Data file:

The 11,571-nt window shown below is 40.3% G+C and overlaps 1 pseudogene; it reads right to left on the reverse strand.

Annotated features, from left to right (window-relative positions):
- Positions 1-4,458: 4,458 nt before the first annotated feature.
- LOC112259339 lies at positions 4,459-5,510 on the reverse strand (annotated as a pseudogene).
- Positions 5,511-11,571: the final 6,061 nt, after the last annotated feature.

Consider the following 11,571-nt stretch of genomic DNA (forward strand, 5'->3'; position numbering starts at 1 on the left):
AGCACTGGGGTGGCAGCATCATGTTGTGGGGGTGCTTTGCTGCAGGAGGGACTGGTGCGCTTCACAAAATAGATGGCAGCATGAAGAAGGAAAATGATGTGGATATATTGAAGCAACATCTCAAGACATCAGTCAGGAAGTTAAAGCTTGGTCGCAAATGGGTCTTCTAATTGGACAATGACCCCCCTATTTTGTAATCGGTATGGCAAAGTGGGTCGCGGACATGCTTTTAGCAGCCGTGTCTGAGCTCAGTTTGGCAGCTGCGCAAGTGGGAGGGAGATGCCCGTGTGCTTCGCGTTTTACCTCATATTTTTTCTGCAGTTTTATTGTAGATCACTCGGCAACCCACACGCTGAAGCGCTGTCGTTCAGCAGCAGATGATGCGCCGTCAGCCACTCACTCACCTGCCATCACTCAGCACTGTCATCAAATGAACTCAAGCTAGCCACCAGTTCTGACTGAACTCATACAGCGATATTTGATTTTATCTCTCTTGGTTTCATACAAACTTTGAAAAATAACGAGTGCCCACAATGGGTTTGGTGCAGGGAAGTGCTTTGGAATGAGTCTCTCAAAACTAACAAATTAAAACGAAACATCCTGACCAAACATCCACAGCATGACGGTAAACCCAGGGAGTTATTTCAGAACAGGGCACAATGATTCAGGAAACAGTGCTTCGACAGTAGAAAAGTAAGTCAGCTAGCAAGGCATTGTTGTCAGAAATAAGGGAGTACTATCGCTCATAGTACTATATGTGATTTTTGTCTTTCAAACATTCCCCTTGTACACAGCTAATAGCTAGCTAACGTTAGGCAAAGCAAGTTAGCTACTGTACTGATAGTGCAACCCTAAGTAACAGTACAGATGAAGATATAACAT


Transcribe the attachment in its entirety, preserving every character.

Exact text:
The 11,571-nt window shown below is 40.3% G+C and overlaps 1 pseudogene; it reads right to left on the reverse strand.

Annotated features, from left to right (window-relative positions):
- Positions 1-4,458: 4,458 nt before the first annotated feature.
- LOC112259339 lies at positions 4,459-5,510 on the reverse strand (annotated as a pseudogene).
- Positions 5,511-11,571: the final 6,061 nt, after the last annotated feature.

Consider the following 11,571-nt stretch of genomic DNA (forward strand, 5'->3'; position numbering starts at 1 on the left):
AGCACTGGGGTGGCAGCATCATGTTGTGGGGGTGCTTTGCTGCAGGAGGGACTGGTGCGCTTCACAAAATAGATGGCAGCATGAAGAAGGAAAATGATGTGGATATATTGAAGCAACATCTCAAGACATCAGTCAGGAAGTTAAAGCTTGGTCGCAAATGGGTCTTCTAATTGGACAATGACCCCCCTATTTTGTAATCGGTATGGCAAAGTGGGTCGCGGACATGCTTTTAGCAGCCGTGTCTGAGCTCAGTTTGGCAGCTGCGCAAGTGGGAGGGAGATGCCCGTGTGCTTCGCGTTTTACCTCATATTTTTTCTGCAGTTTTATTGTAGATCACTCGGCAACCCACACGCTGAAGCGCTGTCGTTCAGCAGCAGATGATGCGCCGTCAGCCACTCACTCACCTGCCATCACTCAGCACTGTCATCAAATGAACTCAAGCTAGCCACCAGTTCTGACTGAACTCATACAGCGATATTTGATTTTATCTCTCTTGGTTTCATACAAACTTTGAAAAATAACGAGTGCCCACAATGGGTTTGGTGCAGGGAAGTGCTTTGGAATGAGTCTCTCAAAACTAACAAATTAAAACGAAACATCCTGACCAAACATCCACAGCATGACGGTAAACCCAGGGAGTTATTTCAGAACAGGGCACAATGATTCAGGAAACAGTGCTTCGACAGTAGAAAAGTAAGTCAGCTAGCAAGGCATTGTTGTCAGAAATAAGGGAGTACTATCGCTCATAGTACTATATGTGATTTTTGTCTTTCAAACATTCCCCTTGTACACAGCTAATAGCTAGCTAACGTTAGGCAAAGCAAGTTAGCTACTGTACTGATAGTGCAACCCTAAGTAACAGTACAGATGAAGATATAACAT